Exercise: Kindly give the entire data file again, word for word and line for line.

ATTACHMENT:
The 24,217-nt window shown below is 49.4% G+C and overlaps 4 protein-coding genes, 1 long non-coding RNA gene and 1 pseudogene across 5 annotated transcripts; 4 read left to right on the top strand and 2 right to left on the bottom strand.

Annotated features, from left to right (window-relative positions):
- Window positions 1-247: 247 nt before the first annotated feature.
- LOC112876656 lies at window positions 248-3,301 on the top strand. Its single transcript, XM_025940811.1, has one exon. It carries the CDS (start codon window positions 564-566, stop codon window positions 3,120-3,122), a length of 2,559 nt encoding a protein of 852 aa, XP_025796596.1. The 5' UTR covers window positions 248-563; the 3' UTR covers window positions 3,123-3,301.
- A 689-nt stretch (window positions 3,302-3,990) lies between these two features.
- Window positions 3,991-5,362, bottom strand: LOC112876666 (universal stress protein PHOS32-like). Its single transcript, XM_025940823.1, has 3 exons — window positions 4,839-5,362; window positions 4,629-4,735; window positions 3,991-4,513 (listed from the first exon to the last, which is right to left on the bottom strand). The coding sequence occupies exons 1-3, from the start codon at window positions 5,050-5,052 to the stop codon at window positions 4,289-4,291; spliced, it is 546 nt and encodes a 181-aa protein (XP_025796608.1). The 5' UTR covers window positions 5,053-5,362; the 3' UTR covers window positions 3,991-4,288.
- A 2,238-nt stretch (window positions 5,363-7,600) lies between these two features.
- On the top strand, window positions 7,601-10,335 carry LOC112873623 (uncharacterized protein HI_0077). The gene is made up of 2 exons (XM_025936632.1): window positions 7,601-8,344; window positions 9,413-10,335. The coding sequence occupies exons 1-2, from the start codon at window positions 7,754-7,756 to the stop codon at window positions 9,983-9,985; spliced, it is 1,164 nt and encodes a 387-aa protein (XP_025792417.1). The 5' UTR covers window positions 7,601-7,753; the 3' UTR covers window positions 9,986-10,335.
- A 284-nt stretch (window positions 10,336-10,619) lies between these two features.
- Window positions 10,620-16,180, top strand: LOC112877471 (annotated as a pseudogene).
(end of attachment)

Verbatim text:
The 24,217-nt window shown below is 49.4% G+C and overlaps 4 protein-coding genes, 1 long non-coding RNA gene and 1 pseudogene across 5 annotated transcripts; 4 read left to right on the top strand and 2 right to left on the bottom strand.

Annotated features, from left to right (window-relative positions):
- Window positions 1-247: 247 nt before the first annotated feature.
- LOC112876656 lies at window positions 248-3,301 on the top strand. Its single transcript, XM_025940811.1, has one exon. It carries the CDS (start codon window positions 564-566, stop codon window positions 3,120-3,122), a length of 2,559 nt encoding a protein of 852 aa, XP_025796596.1. The 5' UTR covers window positions 248-563; the 3' UTR covers window positions 3,123-3,301.
- A 689-nt stretch (window positions 3,302-3,990) lies between these two features.
- Window positions 3,991-5,362, bottom strand: LOC112876666 (universal stress protein PHOS32-like). Its single transcript, XM_025940823.1, has 3 exons — window positions 4,839-5,362; window positions 4,629-4,735; window positions 3,991-4,513 (listed from the first exon to the last, which is right to left on the bottom strand). The coding sequence occupies exons 1-3, from the start codon at window positions 5,050-5,052 to the stop codon at window positions 4,289-4,291; spliced, it is 546 nt and encodes a 181-aa protein (XP_025796608.1). The 5' UTR covers window positions 5,053-5,362; the 3' UTR covers window positions 3,991-4,288.
- A 2,238-nt stretch (window positions 5,363-7,600) lies between these two features.
- On the top strand, window positions 7,601-10,335 carry LOC112873623 (uncharacterized protein HI_0077). The gene is made up of 2 exons (XM_025936632.1): window positions 7,601-8,344; window positions 9,413-10,335. The coding sequence occupies exons 1-2, from the start codon at window positions 7,754-7,756 to the stop codon at window positions 9,983-9,985; spliced, it is 1,164 nt and encodes a 387-aa protein (XP_025792417.1). The 5' UTR covers window positions 7,601-7,753; the 3' UTR covers window positions 9,986-10,335.
- A 284-nt stretch (window positions 10,336-10,619) lies between these two features.
- Window positions 10,620-16,180, top strand: LOC112877471 (annotated as a pseudogene).